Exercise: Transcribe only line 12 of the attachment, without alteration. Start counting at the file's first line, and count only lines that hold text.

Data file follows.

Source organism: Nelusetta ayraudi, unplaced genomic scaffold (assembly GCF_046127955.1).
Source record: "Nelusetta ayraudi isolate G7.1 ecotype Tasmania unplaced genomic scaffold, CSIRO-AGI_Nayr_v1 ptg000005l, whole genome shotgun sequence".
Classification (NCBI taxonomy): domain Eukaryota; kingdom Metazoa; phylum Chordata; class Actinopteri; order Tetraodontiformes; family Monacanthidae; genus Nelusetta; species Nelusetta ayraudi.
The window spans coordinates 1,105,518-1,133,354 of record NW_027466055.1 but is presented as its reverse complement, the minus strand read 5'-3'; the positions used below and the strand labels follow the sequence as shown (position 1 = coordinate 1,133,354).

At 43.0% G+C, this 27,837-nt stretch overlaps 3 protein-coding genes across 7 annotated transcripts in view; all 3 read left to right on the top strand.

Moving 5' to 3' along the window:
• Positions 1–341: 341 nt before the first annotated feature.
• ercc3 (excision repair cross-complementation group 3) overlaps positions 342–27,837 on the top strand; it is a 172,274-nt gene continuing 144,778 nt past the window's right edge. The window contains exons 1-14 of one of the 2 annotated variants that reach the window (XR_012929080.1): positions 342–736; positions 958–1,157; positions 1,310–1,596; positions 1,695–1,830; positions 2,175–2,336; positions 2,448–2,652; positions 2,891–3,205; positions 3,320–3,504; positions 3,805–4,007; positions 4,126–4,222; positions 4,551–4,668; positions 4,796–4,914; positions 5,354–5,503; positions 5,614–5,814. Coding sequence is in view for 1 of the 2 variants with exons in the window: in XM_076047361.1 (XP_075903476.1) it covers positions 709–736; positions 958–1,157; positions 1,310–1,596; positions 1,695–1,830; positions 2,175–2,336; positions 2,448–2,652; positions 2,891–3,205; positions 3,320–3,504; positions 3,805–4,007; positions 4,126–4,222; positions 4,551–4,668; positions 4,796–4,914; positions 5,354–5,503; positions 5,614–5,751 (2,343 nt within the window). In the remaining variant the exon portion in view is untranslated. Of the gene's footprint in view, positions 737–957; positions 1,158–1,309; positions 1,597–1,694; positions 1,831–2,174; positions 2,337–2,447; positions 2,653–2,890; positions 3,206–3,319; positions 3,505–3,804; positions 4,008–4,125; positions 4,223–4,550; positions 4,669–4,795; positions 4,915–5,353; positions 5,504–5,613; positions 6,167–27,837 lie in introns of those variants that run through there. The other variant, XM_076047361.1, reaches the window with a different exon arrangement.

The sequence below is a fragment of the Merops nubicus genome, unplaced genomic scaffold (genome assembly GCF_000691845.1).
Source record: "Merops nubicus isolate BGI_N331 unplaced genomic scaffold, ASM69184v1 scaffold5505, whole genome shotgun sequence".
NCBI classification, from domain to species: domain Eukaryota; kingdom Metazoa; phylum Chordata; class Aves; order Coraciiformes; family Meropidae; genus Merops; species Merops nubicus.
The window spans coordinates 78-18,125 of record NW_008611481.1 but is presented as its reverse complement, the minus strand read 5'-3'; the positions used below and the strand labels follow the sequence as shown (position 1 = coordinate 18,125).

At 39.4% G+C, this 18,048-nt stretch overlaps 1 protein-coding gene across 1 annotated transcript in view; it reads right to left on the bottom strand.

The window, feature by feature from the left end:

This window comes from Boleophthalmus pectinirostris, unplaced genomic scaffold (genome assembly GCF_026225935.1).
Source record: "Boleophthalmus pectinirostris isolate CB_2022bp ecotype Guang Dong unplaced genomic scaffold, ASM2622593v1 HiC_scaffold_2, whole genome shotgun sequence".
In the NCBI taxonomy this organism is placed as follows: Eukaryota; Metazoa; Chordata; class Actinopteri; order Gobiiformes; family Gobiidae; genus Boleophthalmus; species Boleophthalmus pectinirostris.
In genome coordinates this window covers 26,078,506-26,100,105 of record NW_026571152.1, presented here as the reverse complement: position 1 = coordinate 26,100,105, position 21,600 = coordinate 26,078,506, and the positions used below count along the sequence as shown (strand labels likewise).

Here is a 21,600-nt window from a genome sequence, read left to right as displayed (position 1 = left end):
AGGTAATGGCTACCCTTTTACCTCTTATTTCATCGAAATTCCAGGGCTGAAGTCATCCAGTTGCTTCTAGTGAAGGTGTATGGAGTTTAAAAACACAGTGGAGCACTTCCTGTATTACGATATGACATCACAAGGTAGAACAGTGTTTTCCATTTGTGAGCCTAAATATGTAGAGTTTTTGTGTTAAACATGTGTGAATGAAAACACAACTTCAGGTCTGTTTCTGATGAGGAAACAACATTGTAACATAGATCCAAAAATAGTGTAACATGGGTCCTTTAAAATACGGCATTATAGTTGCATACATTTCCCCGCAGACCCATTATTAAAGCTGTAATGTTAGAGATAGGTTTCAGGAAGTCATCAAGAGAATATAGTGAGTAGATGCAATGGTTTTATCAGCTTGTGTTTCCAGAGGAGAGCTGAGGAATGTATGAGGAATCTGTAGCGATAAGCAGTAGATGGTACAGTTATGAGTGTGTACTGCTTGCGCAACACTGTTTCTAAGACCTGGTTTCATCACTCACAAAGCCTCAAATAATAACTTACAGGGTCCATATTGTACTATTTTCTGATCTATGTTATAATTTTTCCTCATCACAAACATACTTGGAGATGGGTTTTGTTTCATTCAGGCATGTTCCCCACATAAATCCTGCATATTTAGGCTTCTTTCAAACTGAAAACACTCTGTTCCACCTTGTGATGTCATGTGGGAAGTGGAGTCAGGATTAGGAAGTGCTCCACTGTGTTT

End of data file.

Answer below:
The window spans coordinates 78-18,125 of record NW_008611481.1 but is presented as its reverse complement, the minus strand read 5'-3'; the positions used below and the strand labels follow the sequence as shown (position 1 = coordinate 18,125).